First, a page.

Bring Out the Animal in Your Dog or Cat With Healthy Food Alternatives
The wild dogs and cats that roamed the Earth thousands of years ago were the direct ancestors of the “domesticated creatures” we share our homes with today. As our pets, they’re “civilized,” but their physiology has remained remarkably unchanged from that of their ancestors. The intestines of the dog and cat are short, the stomach full of strong digestive juices and the teeth sharp for tearing. Produce and grains would come largely predigested in the stomach of prey.
What’s In Those Cans?
The American Veterinary Medical Association reports that Americans spend approximately $11 billion per year on pet food. But it may be time to examine how those shiny but foul-smelling cans and cute-shaped kibble measure up to what Mother Nature provides.
Two books by Ann N. Martin and Dr. Richard H. Pitcairn’s Natural Health for Dogs and Cats (Rodale Press, 1995) spell out in great detail the reasons commercially processed pet food is dangerous to your animal’s health. It boils down to what is missing and what should be missing in those cans and bags. For example: Listing the protein source as “meat or poultry by-products” allows the manufacturer to include meat processing waste. This includes “4-D” animals: dead, diseased, dying or disabled, whose meat often contains tumors and drugs used to try to treat the animals before they died. According to the Association of American Feed Control Officials, pet food can and does include spray-dried animal blood, hydrolyzed hair, dehydrated garbage, unborn carcasses and many other things.
To add insult to injury, according to the National Animal Control Association, of the more than 13 million pets shelters kill annually, five million are shipped to rendering factories to be used in pet food. Drugs used for euthanasia, such as pentobarbital, survive the rendering process.
Carbohydrate sources of commercial pet food may consist of grain factory waste (i.e., dust, floor sweepings and husks.) Restaurant grease has also become a major component of pet food in recent years.
The final topping of this unhealthy concoction is lots of preservatives, such as BHA, BHT, Ethoxyquin, propyl gallate, benzoate of soda plus artificial colorings and flavorings. According to veterinarian and federal meat inspector P. F. McGargle, “Feeding such waste products to pets increases their chances of getting degenerative diseases and cancer.”
The Healthy Alternative
How can we provide our pets with nutrition closer to what nature intended? There are several options available. Raw meat mixed with vegetables, grains and supplements is the optimum diet for dogs and cats according to The New Natural Cat (Plume, 1990) and The Natural Dog by Anitra Frazier and veterinarian Mary Brennan with Norma Eckroate. Once you get the hang of the recipes, making your pet’s food is easier than making a simple meal for yourself and well worth the health benefits. To make matters even simpler, Sojourner Farms sells pet food mix consisting of human-quality grains, herbs, ground nuts and sea vegetables. A 10-pound bag of dog food mix is $19.95 and four pounds of cat food mix costs $12.65.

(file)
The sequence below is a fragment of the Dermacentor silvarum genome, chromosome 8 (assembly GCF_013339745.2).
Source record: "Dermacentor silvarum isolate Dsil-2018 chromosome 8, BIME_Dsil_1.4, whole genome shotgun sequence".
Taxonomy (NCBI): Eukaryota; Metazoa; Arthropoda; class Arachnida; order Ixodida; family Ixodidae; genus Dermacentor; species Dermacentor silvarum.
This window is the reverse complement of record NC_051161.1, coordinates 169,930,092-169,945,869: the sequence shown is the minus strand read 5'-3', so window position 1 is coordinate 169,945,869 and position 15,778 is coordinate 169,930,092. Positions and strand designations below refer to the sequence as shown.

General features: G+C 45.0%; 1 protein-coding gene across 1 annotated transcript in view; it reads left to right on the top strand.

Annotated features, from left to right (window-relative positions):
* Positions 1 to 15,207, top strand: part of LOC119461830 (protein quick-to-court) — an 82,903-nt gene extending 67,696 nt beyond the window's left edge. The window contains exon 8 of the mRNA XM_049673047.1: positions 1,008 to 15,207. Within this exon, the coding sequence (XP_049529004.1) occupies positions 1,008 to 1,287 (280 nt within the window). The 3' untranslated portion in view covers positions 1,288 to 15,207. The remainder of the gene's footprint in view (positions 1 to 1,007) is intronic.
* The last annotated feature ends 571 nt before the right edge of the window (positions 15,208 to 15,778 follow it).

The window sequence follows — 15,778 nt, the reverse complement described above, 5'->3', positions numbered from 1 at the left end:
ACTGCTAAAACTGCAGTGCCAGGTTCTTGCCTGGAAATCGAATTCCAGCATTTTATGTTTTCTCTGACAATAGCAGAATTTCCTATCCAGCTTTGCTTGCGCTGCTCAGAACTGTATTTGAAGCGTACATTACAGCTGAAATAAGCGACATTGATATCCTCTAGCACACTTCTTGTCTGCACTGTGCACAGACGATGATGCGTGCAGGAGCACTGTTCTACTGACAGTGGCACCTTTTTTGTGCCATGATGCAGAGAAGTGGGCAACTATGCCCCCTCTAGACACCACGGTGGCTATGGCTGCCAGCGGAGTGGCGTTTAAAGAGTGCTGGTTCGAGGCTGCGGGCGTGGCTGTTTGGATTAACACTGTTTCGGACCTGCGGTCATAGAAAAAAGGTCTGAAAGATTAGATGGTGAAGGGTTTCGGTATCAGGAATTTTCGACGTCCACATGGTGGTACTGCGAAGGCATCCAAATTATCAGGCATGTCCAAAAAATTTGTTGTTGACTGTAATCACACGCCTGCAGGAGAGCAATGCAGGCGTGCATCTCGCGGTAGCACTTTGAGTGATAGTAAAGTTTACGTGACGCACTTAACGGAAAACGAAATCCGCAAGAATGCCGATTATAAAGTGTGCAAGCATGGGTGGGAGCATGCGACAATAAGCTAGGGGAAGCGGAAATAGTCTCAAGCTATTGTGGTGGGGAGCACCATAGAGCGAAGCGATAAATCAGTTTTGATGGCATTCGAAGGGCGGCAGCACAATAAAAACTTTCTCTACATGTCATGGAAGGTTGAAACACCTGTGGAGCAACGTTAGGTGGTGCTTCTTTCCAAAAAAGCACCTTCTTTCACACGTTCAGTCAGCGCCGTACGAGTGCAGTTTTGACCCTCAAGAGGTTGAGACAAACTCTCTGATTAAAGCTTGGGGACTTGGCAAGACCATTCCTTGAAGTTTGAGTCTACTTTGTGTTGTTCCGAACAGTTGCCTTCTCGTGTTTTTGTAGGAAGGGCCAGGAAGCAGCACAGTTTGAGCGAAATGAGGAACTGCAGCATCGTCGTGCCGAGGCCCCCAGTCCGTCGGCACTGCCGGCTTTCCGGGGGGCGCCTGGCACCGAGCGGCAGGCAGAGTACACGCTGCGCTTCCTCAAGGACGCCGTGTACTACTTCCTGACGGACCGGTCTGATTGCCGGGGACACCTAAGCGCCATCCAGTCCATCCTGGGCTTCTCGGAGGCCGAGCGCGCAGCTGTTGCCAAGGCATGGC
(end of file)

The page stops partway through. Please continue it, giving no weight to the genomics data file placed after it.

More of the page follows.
Pet owners not ready to make the leap to homemade should try Country Pet. The company’s 1.5-pound loaves ($3.99) of cat and dog food are made from New Zealand free-range, antibiotic- and hormone-free lamb, beef, chicken and fish mixed with raw egg, garden vegetables and vitamins. Snap freezing preserves freshness and avoids the vitamin-destroying high heat used in canning.
Even canned and dry pet food have come a long way since we automatically reached for Kal Kan and Friskies. Not only does the Wysong website (www.wysong.net) analyze every component of its pet food, but the reading covers the role of diet in your pet’s health. Four-pound bags of Wysong dog and cat food are priced from $5.99 to $12.39 and 14-ounce canned foods range from $2.59 to $4.79.
Wellness is a relatively new line of canned and dried food from Old Mother Hubbard. The series provides human-grade ingredients (no by-products or rendered fats) and healthful extras like spirulina, flax seed and cranberries. Wellness 12.5-ounce cans for dogs and cats cost $1.45. Dry food ranges from 47 ounces for cats ($8.99) to six-pound mix for dogs ($9.69).
Another great natural pet food brand is Wow-Bow. The company’s fresh-baked Vegekibble for dogs is made of whole wheat and soy flour, corn meal, torula yeast, garlic, vegetable broth and a vegan supplement. Vege-Krunch Kibble includes parsley, blueberry and garlic. While it’s very difficult for cats to go exclusively vegetarian, they can supplement meat requirements with kittie Vegekibble, which contains flax seed and toasted wheat germ. Both dog and cat kibble cost $5.95 for five pounds and $32.50 for 40 pounds.
Innova by Natura Pet and PetGuard are two more alternative brands to look for in health food stores, pet supply retailers or online. Both companies insist on human-grade ingredients, refuse to use artificial preservatives and add innovative extras like apples, garlic, alfalfa sprouts and carrots. Innova feline is $12.82 and canine is $12.59 for 6.6-pound dry food. Canned foods are $1.30 for 13.02 ounces. PetGuard’s 14-ounce dog and cat food cans run from $1.53 to $1.89, and eight-pound dry food bags cost $15.59.
Though your dog or cat is more likely to share your couch than roam the land in search of food, today’s healthier pet food recipes can bring back a little call of the wild that still lives within.